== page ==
Re: 7T11 sampling timebase - how does it behave?

Dave Wise

I question one point, Raymond. The 7S14's delay line delays the signal long enough for the rising edge to hit the sampling gate - not the CRT - after the trigger. That's what you meant, right?

Dave Wise
From: <> on behalf of Raymond Domp Frank <@Raymond>
Sent: Wednesday, May 09, 2018 2:29 PM
Subject: Re: [TekScopes] 7T11 sampling timebase - how does it behave?

On Wed, May 9, 2018 at 12:07 pm, Roger Evans wrote:

The 7S14 has a delay line so that you can see the trigger point and make
accurate time measurements from the trigger to other features on the waveform.
On the 7T11 in sequential scan you are looking 10s of nsec after the trigger
so you largely lose any time reference from the trigger event.
The 7S14 is specified to "only" 1 GHz. It's very much easier to make a low-distortion (amplitude, phase) delay line for frequencies up to 1 GHz than up to say 11 or 14 GHz, which is where the 7T11 is often used.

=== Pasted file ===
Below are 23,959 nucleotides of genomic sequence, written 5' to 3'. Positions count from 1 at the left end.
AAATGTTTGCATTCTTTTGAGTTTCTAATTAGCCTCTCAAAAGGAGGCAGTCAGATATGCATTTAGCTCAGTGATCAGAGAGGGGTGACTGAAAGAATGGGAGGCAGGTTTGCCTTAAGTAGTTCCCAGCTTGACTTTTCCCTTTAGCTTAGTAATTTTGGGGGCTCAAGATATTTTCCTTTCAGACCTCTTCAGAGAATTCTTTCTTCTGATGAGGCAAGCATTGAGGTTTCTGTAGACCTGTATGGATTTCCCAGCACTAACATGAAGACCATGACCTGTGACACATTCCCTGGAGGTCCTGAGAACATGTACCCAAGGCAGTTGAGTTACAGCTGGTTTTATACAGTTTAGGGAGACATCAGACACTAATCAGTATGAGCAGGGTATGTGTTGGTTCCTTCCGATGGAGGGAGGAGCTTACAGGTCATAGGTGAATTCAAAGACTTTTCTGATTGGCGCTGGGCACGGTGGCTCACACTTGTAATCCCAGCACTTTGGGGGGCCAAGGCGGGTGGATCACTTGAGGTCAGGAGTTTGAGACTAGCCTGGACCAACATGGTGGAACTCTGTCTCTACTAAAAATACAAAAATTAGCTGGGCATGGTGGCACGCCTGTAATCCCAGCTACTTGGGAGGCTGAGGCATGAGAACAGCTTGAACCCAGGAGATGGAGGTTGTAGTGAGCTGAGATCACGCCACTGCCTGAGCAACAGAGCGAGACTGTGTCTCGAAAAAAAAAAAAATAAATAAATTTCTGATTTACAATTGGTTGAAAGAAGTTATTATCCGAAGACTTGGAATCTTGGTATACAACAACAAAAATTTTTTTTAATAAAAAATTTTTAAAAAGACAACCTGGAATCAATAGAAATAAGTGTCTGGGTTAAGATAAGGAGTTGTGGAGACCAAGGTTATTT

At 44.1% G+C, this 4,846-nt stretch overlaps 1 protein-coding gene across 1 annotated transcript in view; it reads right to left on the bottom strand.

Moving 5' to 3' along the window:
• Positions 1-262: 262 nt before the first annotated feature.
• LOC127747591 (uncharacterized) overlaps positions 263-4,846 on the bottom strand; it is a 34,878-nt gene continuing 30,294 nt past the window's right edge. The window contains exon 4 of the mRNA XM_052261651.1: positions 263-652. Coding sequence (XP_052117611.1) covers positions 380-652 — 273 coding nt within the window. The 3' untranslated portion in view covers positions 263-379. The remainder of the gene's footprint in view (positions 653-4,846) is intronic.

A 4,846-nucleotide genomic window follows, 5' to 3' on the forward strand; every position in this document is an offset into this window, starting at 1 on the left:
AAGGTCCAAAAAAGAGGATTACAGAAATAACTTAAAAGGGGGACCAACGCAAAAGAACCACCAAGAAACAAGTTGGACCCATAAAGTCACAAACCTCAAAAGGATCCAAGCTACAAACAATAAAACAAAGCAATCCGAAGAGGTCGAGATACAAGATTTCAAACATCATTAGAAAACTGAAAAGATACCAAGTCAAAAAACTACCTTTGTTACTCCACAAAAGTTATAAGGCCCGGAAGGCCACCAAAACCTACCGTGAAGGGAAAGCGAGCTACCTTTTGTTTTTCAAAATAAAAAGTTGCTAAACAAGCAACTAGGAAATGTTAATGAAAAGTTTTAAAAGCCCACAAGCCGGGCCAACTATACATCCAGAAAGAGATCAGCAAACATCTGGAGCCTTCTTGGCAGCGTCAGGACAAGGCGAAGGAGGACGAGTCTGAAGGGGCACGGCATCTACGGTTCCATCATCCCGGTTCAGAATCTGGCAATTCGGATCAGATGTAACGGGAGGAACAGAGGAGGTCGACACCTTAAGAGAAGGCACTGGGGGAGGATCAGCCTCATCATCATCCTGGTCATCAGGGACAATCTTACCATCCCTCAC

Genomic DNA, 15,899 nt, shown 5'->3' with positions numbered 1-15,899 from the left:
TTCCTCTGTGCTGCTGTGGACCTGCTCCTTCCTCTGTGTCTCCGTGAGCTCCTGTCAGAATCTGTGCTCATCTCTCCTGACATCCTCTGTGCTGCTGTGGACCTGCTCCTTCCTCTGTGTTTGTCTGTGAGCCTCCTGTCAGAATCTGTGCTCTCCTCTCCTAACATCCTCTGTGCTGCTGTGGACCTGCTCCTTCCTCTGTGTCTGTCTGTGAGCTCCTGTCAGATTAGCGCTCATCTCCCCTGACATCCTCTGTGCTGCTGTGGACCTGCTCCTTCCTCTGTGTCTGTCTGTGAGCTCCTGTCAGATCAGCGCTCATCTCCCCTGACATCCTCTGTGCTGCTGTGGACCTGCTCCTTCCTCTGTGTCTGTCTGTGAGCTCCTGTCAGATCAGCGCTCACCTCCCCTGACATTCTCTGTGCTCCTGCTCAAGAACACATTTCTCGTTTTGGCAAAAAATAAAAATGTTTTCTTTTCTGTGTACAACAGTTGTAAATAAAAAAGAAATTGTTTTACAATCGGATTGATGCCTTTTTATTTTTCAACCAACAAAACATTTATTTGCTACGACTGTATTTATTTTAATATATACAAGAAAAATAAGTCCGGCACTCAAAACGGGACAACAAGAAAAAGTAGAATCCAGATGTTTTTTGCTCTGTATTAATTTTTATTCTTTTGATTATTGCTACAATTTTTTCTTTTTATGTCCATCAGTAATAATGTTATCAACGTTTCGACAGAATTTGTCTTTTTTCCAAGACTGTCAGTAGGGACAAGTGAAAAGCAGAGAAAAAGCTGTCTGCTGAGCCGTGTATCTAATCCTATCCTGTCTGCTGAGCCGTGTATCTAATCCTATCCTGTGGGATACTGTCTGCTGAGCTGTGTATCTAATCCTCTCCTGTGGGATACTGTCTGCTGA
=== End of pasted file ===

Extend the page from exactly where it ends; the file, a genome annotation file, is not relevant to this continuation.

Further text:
The delay line affects the signal in the vertical stage (that would have to be e.g. the 7S11), not in the time base (7T11), so available space in the 7T11 would not be a factor.
It's not in fact the delay line that is used for making accurate time measurements like the 7S14 can; it's the accuracy of the delayed-time-base circuits that do, by showing(/measuring) the delay from one event to another. The 7S14 has a fixed delay time for the signal in the vertical circuits to make it arrive on the plates long enough after the trace starts to make it visible, like in a normal analog 'scope with vertical delay line. The 7T11 in sequential trigger mode has its special way of delaying the display of the vertical signal: It shows parts of many trigger events that happen at least one period (or triggering edge) after the actual events (one event per dot). The setting applies the same (>1 period) delay for each dot.


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